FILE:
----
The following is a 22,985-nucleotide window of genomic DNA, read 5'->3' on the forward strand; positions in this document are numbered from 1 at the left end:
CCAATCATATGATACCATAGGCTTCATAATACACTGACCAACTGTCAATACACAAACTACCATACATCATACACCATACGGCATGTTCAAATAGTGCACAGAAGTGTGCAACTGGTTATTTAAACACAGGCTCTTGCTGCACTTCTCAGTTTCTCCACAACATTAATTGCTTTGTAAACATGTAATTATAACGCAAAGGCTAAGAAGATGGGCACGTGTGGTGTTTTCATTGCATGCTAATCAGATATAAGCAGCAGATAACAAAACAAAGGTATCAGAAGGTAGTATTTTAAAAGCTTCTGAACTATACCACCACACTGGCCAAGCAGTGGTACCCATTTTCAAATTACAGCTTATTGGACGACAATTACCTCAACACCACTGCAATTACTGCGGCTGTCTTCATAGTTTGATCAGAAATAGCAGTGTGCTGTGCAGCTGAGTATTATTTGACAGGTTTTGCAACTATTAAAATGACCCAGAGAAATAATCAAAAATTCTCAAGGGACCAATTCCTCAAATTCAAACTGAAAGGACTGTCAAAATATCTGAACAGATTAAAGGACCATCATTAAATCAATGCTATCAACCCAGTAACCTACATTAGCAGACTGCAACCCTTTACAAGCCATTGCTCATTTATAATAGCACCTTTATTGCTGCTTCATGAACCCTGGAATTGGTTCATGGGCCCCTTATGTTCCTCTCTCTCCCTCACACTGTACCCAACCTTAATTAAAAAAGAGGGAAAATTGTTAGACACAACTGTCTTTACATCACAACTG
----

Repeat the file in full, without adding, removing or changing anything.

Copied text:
The following is a 22,985-nucleotide window of genomic DNA, read 5'->3' on the forward strand; positions in this document are numbered from 1 at the left end:
CCAATCATATGATACCATAGGCTTCATAATACACTGACCAACTGTCAATACACAAACTACCATACATCATACACCATACGGCATGTTCAAATAGTGCACAGAAGTGTGCAACTGGTTATTTAAACACAGGCTCTTGCTGCACTTCTCAGTTTCTCCACAACATTAATTGCTTTGTAAACATGTAATTATAACGCAAAGGCTAAGAAGATGGGCACGTGTGGTGTTTTCATTGCATGCTAATCAGATATAAGCAGCAGATAACAAAACAAAGGTATCAGAAGGTAGTATTTTAAAAGCTTCTGAACTATACCACCACACTGGCCAAGCAGTGGTACCCATTTTCAAATTACAGCTTATTGGACGACAATTACCTCAACACCACTGCAATTACTGCGGCTGTCTTCATAGTTTGATCAGAAATAGCAGTGTGCTGTGCAGCTGAGTATTATTTGACAGGTTTTGCAACTATTAAAATGACCCAGAGAAATAATCAAAAATTCTCAAGGGACCAATTCCTCAAATTCAAACTGAAAGGACTGTCAAAATATCTGAACAGATTAAAGGACCATCATTAAATCAATGCTATCAACCCAGTAACCTACATTAGCAGACTGCAACCCTTTACAAGCCATTGCTCATTTATAATAGCACCTTTATTGCTGCTTCATGAACCCTGGAATTGGTTCATGGGCCCCTTATGTTCCTCTCTCTCCCTCACACTGTACCCAACCTTAATTAAAAAAGAGGGAAAATTGTTAGACACAACTGTCTTTACATCACAACTG